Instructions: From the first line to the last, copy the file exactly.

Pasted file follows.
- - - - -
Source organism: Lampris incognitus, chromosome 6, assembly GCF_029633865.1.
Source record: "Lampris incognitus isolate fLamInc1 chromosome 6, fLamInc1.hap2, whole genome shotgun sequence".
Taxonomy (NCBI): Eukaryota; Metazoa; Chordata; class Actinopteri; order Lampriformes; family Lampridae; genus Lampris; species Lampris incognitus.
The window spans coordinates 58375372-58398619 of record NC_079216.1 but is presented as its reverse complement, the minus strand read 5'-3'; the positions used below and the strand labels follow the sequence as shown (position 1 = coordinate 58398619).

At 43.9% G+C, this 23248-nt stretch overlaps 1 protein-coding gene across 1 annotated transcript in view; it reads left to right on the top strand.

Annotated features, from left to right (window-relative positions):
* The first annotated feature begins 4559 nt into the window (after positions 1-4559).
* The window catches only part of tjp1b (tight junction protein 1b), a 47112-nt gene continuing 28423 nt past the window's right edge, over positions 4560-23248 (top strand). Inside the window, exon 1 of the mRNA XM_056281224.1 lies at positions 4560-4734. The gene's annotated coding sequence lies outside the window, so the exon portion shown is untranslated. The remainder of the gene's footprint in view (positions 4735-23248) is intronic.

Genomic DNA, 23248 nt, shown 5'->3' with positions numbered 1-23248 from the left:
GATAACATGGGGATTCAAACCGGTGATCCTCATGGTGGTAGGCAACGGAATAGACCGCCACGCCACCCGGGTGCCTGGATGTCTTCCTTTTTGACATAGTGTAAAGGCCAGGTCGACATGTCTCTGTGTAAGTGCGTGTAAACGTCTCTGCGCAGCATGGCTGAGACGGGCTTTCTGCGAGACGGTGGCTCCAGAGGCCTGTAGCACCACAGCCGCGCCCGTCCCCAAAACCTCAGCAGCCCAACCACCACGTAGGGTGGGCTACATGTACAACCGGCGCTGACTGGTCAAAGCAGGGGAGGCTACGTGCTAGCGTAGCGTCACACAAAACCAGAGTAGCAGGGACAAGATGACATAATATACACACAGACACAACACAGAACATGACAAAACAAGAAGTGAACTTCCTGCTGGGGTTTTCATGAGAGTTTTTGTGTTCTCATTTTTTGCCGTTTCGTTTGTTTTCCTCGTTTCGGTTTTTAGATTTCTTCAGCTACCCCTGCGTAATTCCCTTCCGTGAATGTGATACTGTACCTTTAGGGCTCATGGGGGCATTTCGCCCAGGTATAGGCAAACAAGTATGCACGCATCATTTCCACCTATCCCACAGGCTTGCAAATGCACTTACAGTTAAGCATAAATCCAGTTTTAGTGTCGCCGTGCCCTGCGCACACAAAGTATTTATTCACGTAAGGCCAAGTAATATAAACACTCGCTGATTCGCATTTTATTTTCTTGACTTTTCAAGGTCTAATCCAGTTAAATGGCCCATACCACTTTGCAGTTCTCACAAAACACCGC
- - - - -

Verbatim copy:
Source organism: Lampris incognitus, chromosome 6, assembly GCF_029633865.1.
Source record: "Lampris incognitus isolate fLamInc1 chromosome 6, fLamInc1.hap2, whole genome shotgun sequence".
Taxonomy (NCBI): Eukaryota; Metazoa; Chordata; class Actinopteri; order Lampriformes; family Lampridae; genus Lampris; species Lampris incognitus.
The window spans coordinates 58375372-58398619 of record NC_079216.1 but is presented as its reverse complement, the minus strand read 5'-3'; the positions used below and the strand labels follow the sequence as shown (position 1 = coordinate 58398619).

At 43.9% G+C, this 23248-nt stretch overlaps 1 protein-coding gene across 1 annotated transcript in view; it reads left to right on the top strand.

Annotated features, from left to right (window-relative positions):
* The first annotated feature begins 4559 nt into the window (after positions 1-4559).
* The window catches only part of tjp1b (tight junction protein 1b), a 47112-nt gene continuing 28423 nt past the window's right edge, over positions 4560-23248 (top strand). Inside the window, exon 1 of the mRNA XM_056281224.1 lies at positions 4560-4734. The gene's annotated coding sequence lies outside the window, so the exon portion shown is untranslated. The remainder of the gene's footprint in view (positions 4735-23248) is intronic.

Genomic DNA, 23248 nt, shown 5'->3' with positions numbered 1-23248 from the left:
GATAACATGGGGATTCAAACCGGTGATCCTCATGGTGGTAGGCAACGGAATAGACCGCCACGCCACCCGGGTGCCTGGATGTCTTCCTTTTTGACATAGTGTAAAGGCCAGGTCGACATGTCTCTGTGTAAGTGCGTGTAAACGTCTCTGCGCAGCATGGCTGAGACGGGCTTTCTGCGAGACGGTGGCTCCAGAGGCCTGTAGCACCACAGCCGCGCCCGTCCCCAAAACCTCAGCAGCCCAACCACCACGTAGGGTGGGCTACATGTACAACCGGCGCTGACTGGTCAAAGCAGGGGAGGCTACGTGCTAGCGTAGCGTCACACAAAACCAGAGTAGCAGGGACAAGATGACATAATATACACACAGACACAACACAGAACATGACAAAACAAGAAGTGAACTTCCTGCTGGGGTTTTCATGAGAGTTTTTGTGTTCTCATTTTTTGCCGTTTCGTTTGTTTTCCTCGTTTCGGTTTTTAGATTTCTTCAGCTACCCCTGCGTAATTCCCTTCCGTGAATGTGATACTGTACCTTTAGGGCTCATGGGGGCATTTCGCCCAGGTATAGGCAAACAAGTATGCACGCATCATTTCCACCTATCCCACAGGCTTGCAAATGCACTTACAGTTAAGCATAAATCCAGTTTTAGTGTCGCCGTGCCCTGCGCACACAAAGTATTTATTCACGTAAGGCCAAGTAATATAAACACTCGCTGATTCGCATTTTATTTTCTTGACTTTTCAAGGTCTAATCCAGTTAAATGGCCCATACCACTTTGCAGTTCTCACAAAACACCGC